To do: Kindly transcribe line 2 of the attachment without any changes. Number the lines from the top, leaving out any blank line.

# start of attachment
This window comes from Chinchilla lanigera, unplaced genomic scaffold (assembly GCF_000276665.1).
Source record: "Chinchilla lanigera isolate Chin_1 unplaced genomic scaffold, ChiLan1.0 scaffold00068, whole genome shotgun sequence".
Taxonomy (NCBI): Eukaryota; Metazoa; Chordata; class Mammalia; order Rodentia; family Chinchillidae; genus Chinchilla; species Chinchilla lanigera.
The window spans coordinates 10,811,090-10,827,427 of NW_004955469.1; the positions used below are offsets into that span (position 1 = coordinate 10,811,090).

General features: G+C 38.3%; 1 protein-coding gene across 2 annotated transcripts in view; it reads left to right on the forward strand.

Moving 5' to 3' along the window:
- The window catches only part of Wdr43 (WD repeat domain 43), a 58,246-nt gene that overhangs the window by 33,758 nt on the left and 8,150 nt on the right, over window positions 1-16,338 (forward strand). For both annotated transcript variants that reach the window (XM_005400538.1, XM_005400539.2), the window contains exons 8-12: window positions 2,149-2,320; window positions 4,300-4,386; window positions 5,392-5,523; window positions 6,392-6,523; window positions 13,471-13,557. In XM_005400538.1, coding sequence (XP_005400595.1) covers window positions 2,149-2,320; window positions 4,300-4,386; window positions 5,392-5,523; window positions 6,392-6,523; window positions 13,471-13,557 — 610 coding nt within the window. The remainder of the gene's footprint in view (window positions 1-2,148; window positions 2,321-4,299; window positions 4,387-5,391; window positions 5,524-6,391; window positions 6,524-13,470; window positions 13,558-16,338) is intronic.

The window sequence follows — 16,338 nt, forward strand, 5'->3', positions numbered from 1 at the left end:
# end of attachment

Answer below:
Source record: "Chinchilla lanigera isolate Chin_1 unplaced genomic scaffold, ChiLan1.0 scaffold00068, whole genome shotgun sequence".